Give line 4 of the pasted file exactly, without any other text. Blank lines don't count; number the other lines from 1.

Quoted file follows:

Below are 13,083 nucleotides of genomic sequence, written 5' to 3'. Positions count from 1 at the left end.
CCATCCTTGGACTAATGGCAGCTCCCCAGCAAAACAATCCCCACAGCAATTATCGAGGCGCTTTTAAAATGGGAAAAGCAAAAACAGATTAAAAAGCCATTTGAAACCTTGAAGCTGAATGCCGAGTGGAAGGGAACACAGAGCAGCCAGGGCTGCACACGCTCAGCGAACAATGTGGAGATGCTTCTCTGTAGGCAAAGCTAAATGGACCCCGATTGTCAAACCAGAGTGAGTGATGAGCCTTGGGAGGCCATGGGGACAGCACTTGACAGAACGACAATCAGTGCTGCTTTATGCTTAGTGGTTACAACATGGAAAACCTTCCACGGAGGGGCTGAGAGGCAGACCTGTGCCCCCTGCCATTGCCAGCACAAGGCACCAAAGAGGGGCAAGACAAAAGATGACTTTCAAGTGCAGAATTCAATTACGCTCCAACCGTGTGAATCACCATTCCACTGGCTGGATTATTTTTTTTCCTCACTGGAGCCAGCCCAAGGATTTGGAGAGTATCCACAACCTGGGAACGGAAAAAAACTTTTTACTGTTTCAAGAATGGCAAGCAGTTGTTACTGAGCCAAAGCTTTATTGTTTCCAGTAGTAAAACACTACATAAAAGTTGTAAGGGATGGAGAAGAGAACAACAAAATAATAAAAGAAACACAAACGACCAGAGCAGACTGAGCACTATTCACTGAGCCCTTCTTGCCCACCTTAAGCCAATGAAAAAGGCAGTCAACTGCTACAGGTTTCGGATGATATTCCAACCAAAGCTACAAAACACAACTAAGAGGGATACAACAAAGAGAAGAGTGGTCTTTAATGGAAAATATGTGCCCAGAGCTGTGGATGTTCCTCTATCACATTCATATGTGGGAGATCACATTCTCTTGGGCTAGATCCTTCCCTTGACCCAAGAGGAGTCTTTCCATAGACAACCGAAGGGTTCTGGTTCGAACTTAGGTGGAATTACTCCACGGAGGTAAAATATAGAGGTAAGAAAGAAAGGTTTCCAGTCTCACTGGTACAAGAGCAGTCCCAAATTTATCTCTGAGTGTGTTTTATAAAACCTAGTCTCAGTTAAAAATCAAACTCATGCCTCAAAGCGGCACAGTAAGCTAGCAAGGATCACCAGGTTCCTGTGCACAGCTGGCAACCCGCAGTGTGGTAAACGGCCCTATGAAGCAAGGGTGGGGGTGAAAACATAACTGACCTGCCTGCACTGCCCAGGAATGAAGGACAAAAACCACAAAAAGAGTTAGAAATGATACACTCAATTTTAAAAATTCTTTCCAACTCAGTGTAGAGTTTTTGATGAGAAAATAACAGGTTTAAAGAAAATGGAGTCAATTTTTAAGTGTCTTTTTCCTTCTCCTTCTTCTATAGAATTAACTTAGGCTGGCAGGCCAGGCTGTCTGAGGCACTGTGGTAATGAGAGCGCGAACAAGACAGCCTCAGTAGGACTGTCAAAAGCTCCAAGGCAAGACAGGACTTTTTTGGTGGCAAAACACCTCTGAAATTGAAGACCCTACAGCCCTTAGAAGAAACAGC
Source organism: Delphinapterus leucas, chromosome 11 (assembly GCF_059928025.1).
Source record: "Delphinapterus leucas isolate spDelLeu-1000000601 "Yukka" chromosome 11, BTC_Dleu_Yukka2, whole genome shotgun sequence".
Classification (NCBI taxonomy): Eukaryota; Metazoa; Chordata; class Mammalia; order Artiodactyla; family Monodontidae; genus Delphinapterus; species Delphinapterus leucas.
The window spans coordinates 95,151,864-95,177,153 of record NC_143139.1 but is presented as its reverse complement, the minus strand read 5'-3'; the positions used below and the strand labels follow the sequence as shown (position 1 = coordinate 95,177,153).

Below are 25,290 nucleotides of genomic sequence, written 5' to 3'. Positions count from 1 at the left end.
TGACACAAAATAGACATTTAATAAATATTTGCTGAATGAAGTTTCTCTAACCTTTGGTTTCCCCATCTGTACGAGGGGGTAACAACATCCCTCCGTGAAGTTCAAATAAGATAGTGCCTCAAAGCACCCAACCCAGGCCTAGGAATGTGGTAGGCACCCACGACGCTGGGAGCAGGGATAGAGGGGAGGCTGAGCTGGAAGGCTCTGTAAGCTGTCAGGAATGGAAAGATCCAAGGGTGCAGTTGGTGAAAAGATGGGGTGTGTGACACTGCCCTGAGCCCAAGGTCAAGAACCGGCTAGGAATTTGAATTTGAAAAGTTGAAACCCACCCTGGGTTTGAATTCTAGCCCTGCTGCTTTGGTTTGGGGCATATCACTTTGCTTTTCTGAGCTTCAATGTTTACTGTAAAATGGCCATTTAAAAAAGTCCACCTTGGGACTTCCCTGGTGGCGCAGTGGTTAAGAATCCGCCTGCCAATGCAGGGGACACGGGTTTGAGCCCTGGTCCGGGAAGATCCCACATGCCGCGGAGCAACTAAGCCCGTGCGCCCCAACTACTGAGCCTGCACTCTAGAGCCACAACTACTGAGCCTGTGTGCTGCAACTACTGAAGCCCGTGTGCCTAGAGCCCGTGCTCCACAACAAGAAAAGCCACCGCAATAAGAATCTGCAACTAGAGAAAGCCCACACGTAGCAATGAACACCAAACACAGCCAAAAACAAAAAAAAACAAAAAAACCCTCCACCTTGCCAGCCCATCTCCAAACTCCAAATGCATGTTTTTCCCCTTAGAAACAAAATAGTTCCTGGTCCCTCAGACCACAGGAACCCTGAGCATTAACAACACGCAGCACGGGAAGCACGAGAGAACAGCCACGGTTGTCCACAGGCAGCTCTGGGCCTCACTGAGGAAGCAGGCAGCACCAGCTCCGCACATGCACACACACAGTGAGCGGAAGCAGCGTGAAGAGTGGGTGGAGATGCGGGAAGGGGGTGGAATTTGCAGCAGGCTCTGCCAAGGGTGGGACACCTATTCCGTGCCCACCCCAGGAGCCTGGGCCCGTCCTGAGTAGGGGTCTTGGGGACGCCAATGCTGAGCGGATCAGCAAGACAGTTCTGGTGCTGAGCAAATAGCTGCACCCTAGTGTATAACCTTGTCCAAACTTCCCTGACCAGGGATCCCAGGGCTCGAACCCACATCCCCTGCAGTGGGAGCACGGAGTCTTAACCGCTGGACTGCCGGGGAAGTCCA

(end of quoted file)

Source record: "Delphinapterus leucas isolate spDelLeu-1000000601 "Yukka" chromosome 11, BTC_Dleu_Yukka2, whole genome shotgun sequence".